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M&G and Prudential – life after the divorce

With the demerger now complete, Nicholas Hyett takes a look at what the future may hold for the two groups.

Important notes

This article isn’t personal advice. If you’re not sure whether an investment is right for you please seek advice. If you choose to invest the value of your investment will rise and fall, so you could get back less than you put in.

Prudential completed the demerger of its UK life insurance and asset management business last week. That’s left Prudential investors with two sets of shares. Those of the remaining Prudential business, as well as the newly formed M&G.

However, with the two businesses each offering something very different, investors should probably be asking themselves exactly what they want out of their investments following the split.

M&G – much income and little growth

M&G is made up of M&G asset management and Prudential’s UK life insurance business.

The group is looking to pass on a lot of its legacy UK life liabilities. That should leave it managing the assets without taking on the risks inherent in life insurance. That’s a potentially attractive place to be, because compared to life insurance, asset management is a capital light business.

Life insurers have obligations to their customers and meet those by investing the premiums they receive. But because there’s always the risk the investment doesn’t generate the level of return expected, regulators insist life insurers hold a certain amount of capital to meet obligations. Shareholder money is essentially tied up doing not a great deal.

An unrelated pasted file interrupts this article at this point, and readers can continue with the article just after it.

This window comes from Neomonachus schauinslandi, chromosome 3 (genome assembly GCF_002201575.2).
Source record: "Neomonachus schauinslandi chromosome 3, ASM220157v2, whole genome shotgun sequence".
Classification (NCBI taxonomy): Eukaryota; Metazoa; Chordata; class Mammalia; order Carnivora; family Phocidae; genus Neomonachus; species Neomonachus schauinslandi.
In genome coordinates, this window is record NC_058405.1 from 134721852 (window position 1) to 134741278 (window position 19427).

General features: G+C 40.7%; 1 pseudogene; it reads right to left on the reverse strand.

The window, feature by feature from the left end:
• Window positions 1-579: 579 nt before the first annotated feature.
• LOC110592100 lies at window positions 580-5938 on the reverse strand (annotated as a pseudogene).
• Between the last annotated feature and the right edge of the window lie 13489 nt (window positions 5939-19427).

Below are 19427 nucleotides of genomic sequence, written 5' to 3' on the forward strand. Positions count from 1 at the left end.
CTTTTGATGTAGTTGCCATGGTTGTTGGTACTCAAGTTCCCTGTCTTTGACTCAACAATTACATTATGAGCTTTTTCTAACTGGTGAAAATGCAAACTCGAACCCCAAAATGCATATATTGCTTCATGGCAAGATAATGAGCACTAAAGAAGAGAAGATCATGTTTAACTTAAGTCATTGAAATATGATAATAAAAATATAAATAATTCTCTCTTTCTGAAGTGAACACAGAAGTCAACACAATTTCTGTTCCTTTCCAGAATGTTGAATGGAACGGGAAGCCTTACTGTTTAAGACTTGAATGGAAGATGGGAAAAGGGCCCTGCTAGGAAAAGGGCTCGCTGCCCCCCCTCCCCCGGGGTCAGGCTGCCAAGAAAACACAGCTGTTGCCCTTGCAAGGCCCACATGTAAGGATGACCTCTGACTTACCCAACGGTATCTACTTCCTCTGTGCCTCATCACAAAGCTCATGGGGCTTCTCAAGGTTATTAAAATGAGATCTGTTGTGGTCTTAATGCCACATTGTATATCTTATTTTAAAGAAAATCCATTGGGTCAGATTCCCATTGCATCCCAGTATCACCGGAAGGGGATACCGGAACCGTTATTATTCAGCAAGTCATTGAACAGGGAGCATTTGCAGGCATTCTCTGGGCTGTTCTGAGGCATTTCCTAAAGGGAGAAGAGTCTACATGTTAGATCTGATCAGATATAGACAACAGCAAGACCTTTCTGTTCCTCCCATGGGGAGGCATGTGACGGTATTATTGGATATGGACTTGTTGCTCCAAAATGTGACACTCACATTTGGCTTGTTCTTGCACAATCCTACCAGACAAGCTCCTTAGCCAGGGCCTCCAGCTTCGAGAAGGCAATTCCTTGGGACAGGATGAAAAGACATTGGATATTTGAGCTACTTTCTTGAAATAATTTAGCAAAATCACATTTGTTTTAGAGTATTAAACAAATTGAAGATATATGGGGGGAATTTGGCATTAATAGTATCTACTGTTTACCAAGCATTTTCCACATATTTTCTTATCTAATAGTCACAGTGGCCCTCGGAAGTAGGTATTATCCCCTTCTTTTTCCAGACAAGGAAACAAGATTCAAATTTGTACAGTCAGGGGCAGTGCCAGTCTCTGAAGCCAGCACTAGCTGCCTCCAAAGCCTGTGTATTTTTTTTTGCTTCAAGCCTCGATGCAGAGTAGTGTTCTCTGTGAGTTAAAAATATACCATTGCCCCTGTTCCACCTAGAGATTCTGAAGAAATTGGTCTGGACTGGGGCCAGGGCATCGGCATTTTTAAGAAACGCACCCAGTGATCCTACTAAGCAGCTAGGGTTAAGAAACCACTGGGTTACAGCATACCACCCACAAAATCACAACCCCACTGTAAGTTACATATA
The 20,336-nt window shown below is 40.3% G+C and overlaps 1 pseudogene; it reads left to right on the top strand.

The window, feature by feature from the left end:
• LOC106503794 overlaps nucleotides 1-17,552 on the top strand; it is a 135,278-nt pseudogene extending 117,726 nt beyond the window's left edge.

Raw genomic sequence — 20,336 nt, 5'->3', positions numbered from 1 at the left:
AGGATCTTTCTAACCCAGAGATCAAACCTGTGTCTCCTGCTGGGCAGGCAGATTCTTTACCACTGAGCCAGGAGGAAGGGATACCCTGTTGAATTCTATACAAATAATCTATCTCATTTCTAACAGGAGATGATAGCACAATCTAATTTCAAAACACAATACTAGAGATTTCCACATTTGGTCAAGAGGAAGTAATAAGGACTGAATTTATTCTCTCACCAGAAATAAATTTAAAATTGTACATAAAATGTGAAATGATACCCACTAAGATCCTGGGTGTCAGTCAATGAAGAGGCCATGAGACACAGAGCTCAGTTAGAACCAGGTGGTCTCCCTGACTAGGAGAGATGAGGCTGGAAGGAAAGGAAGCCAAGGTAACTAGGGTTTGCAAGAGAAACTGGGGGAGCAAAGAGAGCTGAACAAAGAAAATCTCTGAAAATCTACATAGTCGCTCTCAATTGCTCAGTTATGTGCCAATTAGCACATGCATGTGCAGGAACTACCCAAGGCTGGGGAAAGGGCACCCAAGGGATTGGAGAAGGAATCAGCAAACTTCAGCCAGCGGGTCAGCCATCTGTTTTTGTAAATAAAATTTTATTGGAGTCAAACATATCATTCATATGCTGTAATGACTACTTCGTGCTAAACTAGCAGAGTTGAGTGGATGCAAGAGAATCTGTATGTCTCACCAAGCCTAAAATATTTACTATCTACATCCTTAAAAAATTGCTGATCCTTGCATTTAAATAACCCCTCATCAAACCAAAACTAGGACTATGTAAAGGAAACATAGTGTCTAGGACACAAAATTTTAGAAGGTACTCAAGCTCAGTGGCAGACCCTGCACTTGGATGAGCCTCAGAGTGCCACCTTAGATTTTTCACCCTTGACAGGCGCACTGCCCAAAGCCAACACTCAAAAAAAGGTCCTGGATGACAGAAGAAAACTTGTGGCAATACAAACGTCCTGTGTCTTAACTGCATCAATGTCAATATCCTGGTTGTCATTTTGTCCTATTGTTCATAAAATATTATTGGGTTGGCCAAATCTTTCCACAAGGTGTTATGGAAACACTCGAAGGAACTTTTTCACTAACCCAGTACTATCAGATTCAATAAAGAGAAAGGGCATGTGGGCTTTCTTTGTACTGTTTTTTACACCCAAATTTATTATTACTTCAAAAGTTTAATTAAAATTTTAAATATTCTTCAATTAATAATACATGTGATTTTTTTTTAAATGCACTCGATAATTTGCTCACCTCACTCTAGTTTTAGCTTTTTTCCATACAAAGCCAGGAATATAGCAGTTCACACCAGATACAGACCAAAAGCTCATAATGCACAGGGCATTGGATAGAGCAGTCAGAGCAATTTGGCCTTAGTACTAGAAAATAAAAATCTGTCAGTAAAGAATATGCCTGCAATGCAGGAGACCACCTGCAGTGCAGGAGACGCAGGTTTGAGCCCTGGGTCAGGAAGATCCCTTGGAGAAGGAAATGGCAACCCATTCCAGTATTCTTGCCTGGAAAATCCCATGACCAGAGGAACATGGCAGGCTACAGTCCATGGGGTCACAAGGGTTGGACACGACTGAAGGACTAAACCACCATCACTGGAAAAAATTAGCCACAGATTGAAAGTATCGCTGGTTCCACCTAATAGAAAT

By contrast, the capital requirements placed on asset managers are more limited, since it’s the client taking the investment risk. That frees up cash, which can be returned to shareholders or invested to fund new growth.

Combining conventional fund management with legacy life insurance and a growing with-profits funds business has given the group scale with £341bn of assets under management (AUM) and administration. And in fund management scale is key. Once the costs of running a fund are covered all the extra management fees are profit.

It’s not all plain sailing though. The rise of low cost passive investing has made investors increasingly price sensitive, and active management fees are under pressure as a result. The PruFunds line of with-profits funds is selling well, but the product gets treated with suspicion by many UK investors and the UK is a relatively mature market in any case. Growth in AUM could be hard to come by, and revenue growth even more so.

With the market currently pricing M&G shares for a 7.9% prospective yield, variable and not a reliable indicator of future income, it would seem we’re not alone in thinking growth could be a struggle.

More on M&G, including the latest share price, charts and how to trade

Prudential – Asian adventure

In some ways Prudential is the polar opposite of M&G. It’s firmly focused on insurance, both life and health, heavily plugged into high growth emerging economies and offers a prospective yield of just 3%, variable and not a reliable indicator of future income.